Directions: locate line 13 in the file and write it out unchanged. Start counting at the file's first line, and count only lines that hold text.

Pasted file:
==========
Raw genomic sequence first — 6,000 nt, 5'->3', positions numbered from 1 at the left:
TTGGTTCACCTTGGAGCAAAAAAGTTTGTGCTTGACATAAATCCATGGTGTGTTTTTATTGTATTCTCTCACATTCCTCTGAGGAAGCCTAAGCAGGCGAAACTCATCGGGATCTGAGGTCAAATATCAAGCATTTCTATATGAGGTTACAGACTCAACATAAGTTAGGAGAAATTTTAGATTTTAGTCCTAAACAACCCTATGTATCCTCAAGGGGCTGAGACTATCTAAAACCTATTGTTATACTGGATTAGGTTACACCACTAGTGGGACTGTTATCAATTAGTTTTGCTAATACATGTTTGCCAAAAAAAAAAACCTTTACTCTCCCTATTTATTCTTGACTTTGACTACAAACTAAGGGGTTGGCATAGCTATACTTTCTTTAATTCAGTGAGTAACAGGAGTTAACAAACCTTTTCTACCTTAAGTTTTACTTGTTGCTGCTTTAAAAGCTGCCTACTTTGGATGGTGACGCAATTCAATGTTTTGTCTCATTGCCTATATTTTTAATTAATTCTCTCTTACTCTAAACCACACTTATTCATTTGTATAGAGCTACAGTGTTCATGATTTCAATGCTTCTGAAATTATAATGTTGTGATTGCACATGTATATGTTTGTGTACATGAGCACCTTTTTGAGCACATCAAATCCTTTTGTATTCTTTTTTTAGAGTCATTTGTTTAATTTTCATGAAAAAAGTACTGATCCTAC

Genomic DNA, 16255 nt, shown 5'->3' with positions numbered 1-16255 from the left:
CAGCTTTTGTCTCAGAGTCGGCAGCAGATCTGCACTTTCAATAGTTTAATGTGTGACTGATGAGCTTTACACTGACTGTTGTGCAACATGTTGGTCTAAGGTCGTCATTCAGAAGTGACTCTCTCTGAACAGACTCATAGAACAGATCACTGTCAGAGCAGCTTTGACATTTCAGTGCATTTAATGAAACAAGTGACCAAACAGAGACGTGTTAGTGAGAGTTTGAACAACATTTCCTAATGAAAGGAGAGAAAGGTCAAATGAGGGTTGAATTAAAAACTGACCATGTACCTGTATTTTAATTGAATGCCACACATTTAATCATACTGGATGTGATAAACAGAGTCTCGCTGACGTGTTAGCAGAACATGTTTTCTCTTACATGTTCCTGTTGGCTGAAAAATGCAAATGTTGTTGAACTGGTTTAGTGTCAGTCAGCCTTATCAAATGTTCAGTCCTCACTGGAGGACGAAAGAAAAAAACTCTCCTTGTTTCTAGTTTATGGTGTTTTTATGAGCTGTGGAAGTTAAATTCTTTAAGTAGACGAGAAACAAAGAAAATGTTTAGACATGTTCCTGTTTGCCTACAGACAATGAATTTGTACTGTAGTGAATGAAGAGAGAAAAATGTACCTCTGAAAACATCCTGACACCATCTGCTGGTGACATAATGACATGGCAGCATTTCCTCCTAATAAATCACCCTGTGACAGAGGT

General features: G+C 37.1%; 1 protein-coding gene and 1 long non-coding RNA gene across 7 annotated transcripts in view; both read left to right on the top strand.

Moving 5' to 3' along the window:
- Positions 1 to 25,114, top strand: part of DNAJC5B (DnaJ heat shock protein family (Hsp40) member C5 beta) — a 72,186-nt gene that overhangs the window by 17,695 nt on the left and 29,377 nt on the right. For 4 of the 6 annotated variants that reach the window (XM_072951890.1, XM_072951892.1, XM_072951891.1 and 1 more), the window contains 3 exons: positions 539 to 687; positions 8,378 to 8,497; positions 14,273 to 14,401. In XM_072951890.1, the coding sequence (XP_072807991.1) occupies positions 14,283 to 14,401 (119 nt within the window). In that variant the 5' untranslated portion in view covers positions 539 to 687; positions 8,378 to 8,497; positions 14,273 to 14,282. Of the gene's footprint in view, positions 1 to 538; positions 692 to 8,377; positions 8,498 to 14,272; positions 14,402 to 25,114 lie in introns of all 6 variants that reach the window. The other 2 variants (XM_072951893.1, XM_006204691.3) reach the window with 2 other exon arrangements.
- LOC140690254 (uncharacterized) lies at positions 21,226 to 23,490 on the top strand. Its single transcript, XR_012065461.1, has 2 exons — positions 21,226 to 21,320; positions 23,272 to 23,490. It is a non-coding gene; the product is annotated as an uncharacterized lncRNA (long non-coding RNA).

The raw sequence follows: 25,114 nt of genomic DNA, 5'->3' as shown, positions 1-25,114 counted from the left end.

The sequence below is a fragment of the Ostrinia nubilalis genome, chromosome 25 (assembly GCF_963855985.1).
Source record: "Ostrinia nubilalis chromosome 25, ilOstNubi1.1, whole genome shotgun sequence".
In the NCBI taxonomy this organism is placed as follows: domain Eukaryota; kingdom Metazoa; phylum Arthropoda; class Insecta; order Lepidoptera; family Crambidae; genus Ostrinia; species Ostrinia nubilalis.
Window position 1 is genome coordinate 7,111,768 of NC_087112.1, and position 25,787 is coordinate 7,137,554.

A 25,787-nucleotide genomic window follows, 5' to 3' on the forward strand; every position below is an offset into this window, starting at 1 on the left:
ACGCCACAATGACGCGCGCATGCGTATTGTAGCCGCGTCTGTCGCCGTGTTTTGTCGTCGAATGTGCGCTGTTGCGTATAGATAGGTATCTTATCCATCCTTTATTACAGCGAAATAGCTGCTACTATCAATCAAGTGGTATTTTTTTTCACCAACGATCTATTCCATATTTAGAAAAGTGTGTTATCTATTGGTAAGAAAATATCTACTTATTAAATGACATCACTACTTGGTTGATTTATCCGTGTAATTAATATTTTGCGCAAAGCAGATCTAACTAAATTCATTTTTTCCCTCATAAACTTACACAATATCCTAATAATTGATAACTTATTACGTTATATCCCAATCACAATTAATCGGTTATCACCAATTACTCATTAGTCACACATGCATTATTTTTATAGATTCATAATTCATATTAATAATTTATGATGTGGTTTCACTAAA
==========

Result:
Window position 1 is genome coordinate 7,111,768 of NC_087112.1, and position 25,787 is coordinate 7,137,554.